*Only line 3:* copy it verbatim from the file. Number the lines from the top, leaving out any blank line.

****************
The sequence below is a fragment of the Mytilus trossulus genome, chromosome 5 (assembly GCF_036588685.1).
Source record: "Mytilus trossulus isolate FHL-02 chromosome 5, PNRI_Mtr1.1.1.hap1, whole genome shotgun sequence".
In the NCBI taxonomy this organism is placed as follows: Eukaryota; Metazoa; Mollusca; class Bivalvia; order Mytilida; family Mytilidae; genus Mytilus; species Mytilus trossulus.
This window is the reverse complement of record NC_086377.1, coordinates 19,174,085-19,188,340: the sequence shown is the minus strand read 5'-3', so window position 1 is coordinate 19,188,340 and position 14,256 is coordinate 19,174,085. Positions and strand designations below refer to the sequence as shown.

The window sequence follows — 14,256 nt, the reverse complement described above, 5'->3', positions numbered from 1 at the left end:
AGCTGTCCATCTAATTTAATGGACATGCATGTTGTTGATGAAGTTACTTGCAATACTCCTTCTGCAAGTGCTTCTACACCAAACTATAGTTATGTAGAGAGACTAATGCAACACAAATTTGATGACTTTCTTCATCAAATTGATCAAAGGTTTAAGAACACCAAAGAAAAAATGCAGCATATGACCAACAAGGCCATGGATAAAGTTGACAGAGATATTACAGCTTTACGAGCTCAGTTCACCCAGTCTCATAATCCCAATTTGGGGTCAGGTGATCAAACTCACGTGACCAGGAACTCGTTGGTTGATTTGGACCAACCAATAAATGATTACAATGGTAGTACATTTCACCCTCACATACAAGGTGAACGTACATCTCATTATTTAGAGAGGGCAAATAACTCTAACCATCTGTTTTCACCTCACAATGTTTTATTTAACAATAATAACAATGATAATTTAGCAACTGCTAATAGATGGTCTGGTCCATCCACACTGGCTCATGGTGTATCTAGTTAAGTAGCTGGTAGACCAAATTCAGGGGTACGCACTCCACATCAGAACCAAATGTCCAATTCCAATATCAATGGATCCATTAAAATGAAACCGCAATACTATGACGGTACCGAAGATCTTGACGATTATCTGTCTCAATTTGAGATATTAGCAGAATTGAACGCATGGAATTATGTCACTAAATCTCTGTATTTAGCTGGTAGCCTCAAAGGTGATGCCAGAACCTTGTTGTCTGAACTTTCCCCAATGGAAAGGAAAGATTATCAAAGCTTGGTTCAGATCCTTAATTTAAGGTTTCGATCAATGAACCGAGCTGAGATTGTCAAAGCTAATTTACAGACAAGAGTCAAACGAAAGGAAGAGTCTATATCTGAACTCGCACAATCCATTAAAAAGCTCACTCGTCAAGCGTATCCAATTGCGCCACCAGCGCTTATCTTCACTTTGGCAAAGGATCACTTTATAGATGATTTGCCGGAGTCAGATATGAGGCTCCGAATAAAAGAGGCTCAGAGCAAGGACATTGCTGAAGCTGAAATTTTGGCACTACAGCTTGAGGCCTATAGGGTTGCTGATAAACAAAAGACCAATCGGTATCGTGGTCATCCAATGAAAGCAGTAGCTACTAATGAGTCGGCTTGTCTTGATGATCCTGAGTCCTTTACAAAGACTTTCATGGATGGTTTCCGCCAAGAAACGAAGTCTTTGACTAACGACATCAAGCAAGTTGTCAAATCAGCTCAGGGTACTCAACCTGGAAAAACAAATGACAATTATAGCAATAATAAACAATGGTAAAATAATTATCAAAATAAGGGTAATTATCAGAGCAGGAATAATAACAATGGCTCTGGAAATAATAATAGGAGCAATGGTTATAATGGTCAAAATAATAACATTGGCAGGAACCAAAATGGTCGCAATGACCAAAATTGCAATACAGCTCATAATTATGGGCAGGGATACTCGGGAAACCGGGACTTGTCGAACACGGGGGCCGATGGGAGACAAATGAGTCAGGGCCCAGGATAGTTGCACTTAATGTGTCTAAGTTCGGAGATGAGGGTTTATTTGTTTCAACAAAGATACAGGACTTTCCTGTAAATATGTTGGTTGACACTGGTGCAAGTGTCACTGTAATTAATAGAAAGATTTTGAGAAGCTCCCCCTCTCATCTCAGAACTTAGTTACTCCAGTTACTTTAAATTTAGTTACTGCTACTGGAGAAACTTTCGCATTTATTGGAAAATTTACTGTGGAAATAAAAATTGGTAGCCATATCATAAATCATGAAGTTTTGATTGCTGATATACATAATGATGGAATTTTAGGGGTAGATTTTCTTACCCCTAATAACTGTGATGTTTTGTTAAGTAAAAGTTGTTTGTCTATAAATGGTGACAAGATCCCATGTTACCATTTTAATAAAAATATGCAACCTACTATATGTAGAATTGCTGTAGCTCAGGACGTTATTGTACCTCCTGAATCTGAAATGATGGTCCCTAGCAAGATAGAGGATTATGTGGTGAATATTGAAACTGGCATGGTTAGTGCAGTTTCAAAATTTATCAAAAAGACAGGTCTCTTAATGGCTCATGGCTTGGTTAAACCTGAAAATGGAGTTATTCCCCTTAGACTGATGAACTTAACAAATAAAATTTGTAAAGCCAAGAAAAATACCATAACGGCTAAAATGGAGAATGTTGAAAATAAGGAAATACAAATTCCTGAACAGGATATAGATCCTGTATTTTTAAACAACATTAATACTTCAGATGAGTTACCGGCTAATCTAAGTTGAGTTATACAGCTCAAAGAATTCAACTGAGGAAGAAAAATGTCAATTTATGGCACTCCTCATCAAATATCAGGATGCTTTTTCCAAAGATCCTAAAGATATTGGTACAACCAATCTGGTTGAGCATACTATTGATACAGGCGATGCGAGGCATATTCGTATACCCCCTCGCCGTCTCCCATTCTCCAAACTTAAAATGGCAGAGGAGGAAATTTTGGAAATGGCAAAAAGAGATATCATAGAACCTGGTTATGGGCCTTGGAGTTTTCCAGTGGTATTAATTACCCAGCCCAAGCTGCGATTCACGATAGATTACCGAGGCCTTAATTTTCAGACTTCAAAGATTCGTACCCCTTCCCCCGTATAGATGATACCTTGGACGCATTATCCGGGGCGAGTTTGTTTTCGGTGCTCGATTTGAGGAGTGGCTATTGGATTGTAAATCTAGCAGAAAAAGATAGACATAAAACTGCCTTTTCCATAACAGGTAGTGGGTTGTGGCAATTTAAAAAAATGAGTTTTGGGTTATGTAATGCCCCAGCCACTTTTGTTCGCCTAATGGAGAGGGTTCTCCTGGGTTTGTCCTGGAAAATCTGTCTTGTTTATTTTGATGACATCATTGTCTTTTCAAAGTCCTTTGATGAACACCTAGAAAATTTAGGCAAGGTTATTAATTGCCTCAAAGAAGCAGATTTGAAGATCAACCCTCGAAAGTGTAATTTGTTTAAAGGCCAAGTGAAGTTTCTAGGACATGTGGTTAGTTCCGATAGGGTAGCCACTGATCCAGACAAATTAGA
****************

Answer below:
In the NCBI taxonomy this organism is placed as follows: Eukaryota; Metazoa; Mollusca; class Bivalvia; order Mytilida; family Mytilidae; genus Mytilus; species Mytilus trossulus.